Edgar Allan Poe as Amateur Psychologist
A Companion Anthology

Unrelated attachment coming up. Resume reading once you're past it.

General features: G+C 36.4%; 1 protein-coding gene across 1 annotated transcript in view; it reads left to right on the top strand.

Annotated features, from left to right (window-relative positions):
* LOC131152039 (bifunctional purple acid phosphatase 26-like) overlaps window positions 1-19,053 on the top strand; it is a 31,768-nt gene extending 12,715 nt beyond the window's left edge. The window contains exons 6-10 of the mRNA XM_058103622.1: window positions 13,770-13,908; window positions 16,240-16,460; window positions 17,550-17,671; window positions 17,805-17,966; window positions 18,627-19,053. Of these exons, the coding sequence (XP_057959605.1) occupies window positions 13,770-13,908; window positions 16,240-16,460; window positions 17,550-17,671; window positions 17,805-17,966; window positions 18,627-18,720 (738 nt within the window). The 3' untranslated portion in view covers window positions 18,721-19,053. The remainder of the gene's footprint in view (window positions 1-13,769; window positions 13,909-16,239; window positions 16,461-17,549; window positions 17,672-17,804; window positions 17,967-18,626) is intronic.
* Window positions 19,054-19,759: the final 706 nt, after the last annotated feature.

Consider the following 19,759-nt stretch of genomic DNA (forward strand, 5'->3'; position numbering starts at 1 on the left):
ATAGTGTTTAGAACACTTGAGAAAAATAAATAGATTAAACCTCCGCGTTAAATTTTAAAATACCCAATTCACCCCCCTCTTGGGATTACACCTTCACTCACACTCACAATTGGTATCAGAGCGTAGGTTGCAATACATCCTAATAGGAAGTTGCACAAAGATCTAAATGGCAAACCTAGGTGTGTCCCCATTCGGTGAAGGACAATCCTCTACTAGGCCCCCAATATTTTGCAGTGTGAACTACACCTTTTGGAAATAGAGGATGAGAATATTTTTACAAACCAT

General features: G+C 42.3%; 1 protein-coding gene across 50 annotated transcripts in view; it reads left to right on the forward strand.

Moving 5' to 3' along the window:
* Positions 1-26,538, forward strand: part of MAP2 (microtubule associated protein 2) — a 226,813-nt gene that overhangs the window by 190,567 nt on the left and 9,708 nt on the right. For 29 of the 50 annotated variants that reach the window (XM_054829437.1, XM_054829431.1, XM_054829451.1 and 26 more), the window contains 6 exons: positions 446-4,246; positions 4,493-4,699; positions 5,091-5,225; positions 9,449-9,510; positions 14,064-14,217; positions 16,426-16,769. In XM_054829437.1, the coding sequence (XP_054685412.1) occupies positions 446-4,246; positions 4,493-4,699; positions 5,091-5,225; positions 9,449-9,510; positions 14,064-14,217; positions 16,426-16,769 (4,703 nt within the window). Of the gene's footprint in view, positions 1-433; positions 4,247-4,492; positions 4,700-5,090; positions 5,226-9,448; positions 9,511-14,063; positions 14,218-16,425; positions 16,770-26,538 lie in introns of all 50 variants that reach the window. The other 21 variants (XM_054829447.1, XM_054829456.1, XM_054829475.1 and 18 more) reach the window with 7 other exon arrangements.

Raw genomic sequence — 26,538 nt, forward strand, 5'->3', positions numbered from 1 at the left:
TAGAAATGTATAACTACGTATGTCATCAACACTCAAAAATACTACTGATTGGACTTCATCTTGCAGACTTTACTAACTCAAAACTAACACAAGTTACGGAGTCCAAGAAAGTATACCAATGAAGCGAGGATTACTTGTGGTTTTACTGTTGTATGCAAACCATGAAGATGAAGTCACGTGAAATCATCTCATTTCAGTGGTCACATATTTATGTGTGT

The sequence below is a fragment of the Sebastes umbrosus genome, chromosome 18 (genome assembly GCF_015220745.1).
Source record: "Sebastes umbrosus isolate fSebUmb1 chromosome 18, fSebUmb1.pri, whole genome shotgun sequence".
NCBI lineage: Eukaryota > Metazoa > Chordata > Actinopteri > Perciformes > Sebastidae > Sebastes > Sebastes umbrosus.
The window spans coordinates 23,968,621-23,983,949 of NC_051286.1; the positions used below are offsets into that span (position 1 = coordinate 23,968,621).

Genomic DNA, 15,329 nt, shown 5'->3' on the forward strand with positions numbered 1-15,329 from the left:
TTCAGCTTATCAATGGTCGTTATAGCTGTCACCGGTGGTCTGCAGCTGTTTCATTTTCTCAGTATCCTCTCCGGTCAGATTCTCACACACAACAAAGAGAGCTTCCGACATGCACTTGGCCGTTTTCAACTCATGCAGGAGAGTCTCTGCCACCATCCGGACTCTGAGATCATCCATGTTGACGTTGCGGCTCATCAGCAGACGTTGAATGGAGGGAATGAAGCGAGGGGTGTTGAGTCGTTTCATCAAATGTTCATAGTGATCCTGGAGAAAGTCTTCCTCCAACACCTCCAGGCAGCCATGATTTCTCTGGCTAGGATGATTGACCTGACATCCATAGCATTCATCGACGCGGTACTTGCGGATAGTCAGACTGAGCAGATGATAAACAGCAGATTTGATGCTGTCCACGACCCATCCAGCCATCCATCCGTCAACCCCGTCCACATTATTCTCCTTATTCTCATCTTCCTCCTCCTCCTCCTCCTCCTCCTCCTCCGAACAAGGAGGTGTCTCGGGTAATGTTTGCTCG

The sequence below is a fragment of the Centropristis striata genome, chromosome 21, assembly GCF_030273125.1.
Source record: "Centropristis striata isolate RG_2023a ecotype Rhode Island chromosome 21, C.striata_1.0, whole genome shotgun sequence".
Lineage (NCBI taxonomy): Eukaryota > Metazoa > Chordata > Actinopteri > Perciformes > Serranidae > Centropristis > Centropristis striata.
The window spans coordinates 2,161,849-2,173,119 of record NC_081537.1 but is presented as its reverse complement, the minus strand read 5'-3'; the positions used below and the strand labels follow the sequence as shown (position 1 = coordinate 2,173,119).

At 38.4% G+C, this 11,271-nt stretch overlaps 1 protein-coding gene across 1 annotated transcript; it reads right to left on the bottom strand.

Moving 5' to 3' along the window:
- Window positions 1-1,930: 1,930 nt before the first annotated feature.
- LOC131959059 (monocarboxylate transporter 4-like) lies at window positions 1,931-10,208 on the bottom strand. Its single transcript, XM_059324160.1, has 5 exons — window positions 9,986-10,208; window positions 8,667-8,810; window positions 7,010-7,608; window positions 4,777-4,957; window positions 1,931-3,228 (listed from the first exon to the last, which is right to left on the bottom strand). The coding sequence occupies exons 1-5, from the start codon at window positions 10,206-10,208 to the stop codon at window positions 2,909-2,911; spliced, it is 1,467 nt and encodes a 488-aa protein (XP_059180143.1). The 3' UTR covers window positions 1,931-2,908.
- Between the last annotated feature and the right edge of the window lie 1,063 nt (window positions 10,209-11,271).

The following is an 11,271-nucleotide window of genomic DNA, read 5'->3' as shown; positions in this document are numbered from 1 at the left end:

Locating Poe firmly within his Zeitgeist vis-à-vis the science and pseudoscience of the early nineteenth century, Edgar Allan Poe as Amateur Psychologist: A Companion Anthology simultaneously looks back from the 1830s and 1840s (when his literary career was at its height) to eighteenth-century theories and sources of information on mental illness, as well as forward to our own time to demonstrate how Poe’s dramatizations of psychological diseases occasionally anticipate modern nosological classifications and twenty-first-century forensic research. This interdisciplinary collection is a companion to its predecessor, Zimmerman’s Edgar Allan Poe: Amateur Psychologist (Peter Lang, 2019); it gathers the most important essays by authors—Hungerford, Stauffer, Stern, Bynum, Cleman, Hester and Segir, Phillips, Shackelford, Scheckel, Lloyd-Smith, Whipple, Butler, Uba, Walker, Zimmerman—who employ historicist and history-of-ideas methodologies. Topics include Poe’s use of and eventual disillusionment with phrenology; his attitude toward the controversial "moral treatment" of the insane as well as the "insanity defense" and its connection with the new theory of "moral insanity"; the possible sources of his knowledge of theories of mind, psychopathology and related therapies; his evolution as an amateur psychologist; the connection between physiological sickness and mental distress (the psychosomatic); and the ways in which the psychological profiles of his homicidal characters look forward to modern serial killers. This companion anthology represents a significant addition to Poe scholarship and will be of interest not only to Poe specialists but also to students, teachers, and any intelligent reader interested in the history of ideas and the intersection between literature and "mental philosophy."